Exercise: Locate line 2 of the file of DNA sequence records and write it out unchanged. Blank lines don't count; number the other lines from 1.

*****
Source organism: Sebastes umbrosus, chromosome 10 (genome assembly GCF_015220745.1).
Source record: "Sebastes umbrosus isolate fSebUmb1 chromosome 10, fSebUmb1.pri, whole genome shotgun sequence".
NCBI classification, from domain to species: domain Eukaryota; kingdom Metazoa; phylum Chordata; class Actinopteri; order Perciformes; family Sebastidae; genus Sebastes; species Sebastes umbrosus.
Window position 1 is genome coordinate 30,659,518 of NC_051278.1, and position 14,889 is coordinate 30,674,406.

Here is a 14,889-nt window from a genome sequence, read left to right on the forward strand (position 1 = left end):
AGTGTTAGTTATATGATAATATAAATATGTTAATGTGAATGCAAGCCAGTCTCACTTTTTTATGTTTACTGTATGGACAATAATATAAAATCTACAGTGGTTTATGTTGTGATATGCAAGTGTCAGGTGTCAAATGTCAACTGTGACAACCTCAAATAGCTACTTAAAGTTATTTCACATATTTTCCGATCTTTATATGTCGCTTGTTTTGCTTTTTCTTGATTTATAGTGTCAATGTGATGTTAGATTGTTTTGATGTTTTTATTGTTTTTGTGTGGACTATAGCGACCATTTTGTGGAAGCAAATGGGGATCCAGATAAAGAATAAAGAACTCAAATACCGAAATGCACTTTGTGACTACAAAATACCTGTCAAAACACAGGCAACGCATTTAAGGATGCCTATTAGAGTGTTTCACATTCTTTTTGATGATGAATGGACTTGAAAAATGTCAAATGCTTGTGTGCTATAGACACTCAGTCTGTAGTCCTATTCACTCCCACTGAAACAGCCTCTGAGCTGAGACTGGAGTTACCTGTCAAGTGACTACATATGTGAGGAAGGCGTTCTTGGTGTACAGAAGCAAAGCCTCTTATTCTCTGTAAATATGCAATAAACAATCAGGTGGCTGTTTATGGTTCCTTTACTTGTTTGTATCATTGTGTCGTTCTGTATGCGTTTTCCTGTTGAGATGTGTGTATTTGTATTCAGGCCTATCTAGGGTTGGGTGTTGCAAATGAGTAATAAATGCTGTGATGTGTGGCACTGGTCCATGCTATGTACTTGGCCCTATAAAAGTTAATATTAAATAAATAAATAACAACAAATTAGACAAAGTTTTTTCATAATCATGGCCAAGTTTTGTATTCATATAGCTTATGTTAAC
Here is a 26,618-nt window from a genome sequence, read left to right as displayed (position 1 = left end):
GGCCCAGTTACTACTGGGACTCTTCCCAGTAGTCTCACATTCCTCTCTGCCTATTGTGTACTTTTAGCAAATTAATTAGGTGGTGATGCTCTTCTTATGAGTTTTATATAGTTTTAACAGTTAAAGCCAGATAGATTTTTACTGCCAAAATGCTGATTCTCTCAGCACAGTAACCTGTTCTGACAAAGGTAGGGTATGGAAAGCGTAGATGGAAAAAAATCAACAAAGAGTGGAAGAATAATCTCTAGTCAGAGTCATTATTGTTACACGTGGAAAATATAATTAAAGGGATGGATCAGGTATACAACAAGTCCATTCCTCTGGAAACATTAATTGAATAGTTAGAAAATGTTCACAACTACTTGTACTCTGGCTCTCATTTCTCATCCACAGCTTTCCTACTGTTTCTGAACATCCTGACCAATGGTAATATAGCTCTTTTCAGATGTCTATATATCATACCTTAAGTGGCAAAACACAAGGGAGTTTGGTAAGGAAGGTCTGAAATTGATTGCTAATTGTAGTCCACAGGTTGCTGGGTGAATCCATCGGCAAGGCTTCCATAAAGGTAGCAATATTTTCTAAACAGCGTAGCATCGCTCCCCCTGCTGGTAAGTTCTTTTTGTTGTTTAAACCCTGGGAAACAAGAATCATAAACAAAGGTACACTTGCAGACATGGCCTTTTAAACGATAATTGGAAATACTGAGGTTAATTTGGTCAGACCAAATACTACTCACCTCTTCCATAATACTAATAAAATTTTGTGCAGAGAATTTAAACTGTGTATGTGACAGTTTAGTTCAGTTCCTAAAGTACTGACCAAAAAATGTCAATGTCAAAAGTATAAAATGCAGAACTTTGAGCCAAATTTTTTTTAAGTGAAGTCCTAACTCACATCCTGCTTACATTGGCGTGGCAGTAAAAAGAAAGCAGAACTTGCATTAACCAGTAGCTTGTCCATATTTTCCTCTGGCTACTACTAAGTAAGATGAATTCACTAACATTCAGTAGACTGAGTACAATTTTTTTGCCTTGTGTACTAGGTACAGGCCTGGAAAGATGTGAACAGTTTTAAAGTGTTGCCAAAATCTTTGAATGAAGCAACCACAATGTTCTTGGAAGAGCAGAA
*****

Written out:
Source record: "Sebastes umbrosus isolate fSebUmb1 chromosome 10, fSebUmb1.pri, whole genome shotgun sequence".